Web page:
Unelectrified Aerosol-Producing Device for Biological Studies
The novel device has the potential to impact many fields of basic and applied research including structural biology, carbon capture, and climate science. Microdroplet production can also benefit sample environment instrumentation such as mass spectrometry, X-ray free-electron lasers (XFELs), synchrotrons, and cryo-electron microscopy (cryo-EM) used in, for example, biomacromolecule characterization.
This work has been supported by the Cluster of Excellence “The Hamburg Center for Ultrafast Imaging – Structure, Dynamics and Control of Matter at the Atomic Scale” of the Deutsche Forschungsgemeinschaft (CUI, DFG-EXC1074, project ID 194651731). This work was conducted through the Berkeley Synchrotron Infrared Structural Biology (BSISB) Imaging program, supported by the U.S. Department of Energy, Office of Biological and Environmental Research, under contract no. DE-AC02-05CH11231. This work was performed under the auspices of the U.S. Department of Energy by Lawrence Livermore National Laboratory under contract DE-AC52-07NA27344. The authors would like to acknowledge the cleanroom facility provided by the Center for Free-Electron Laser Science (CFEL) at Deutsches Elektronen-Synchrotron (DESY).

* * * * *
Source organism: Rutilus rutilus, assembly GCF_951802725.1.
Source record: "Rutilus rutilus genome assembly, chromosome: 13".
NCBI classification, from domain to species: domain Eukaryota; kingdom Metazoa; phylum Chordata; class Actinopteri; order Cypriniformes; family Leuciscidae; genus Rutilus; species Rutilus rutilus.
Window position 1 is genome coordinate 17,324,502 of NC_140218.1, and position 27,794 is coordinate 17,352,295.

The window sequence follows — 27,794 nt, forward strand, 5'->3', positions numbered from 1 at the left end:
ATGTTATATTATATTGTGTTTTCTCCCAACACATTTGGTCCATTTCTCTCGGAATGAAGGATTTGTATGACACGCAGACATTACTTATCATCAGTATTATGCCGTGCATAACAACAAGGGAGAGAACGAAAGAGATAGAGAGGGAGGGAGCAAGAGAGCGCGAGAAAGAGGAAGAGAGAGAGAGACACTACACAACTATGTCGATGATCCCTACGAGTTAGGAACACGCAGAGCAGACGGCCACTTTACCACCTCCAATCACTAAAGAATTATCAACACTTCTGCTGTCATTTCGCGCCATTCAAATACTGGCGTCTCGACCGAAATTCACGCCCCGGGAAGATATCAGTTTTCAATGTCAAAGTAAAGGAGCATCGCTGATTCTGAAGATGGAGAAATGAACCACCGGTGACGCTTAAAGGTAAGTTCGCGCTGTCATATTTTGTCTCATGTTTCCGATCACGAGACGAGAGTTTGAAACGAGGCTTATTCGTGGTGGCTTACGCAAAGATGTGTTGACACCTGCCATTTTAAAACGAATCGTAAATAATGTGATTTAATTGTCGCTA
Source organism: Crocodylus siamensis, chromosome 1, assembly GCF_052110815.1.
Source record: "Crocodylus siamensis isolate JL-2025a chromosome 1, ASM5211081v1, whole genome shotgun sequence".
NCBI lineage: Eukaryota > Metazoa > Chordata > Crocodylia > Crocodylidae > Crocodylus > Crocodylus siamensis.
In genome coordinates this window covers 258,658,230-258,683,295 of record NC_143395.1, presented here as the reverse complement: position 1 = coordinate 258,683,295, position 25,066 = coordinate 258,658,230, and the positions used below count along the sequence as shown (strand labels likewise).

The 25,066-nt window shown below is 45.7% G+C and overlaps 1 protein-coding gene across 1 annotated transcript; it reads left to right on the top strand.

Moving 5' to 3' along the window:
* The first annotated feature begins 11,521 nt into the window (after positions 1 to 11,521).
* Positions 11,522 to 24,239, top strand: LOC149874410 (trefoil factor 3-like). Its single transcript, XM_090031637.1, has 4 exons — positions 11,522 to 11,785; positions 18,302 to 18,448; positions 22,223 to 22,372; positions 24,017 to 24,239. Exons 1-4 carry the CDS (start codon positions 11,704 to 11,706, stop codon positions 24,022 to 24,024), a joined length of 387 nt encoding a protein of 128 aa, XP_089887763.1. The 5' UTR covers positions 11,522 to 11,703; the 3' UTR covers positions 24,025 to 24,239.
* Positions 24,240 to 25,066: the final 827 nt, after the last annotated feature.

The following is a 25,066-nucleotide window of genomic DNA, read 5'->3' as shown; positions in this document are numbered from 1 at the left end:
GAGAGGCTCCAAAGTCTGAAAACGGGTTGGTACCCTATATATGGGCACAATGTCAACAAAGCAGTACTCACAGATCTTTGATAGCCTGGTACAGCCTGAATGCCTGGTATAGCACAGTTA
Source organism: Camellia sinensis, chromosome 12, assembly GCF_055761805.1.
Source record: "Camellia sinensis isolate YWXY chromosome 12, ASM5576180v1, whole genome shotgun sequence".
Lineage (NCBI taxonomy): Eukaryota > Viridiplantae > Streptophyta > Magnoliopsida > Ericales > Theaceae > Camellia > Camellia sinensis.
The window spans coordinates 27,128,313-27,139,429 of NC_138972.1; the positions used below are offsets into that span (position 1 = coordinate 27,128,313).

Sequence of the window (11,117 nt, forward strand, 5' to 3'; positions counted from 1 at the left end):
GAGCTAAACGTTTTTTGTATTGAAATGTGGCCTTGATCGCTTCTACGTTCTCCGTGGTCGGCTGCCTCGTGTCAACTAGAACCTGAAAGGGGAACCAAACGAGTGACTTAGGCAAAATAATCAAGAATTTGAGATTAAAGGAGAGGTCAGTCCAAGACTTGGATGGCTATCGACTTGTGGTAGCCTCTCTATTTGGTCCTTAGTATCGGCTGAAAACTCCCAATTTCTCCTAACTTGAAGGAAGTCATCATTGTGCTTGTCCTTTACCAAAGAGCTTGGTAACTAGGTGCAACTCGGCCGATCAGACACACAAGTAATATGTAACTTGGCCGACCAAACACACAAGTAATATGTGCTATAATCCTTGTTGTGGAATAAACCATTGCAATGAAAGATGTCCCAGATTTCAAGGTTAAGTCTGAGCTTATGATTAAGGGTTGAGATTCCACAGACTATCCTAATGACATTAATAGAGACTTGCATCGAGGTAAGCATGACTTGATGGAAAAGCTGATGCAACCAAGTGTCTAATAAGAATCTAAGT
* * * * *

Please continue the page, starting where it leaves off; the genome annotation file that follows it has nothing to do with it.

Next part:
- BER Resource: Berkeley Synchrotron Infrared Structural Biology
- BSISB News: Aerosol ‘Whipping Jet’ Technology Is First of Its Kind
- LBNL News: Whip It: Novel Liquid Jet Makes Droplets March to the Beat
Narayanasamy et al. 2023. A sui generis whipping instability based self-sequencing multi-monodisperse 2D Sprays from an anisotropic microfluidic liquid jet device. Cell Reports Physical Science, 4(1), 101221. [DOI: 10.1016/j.xcrp.2022.101221]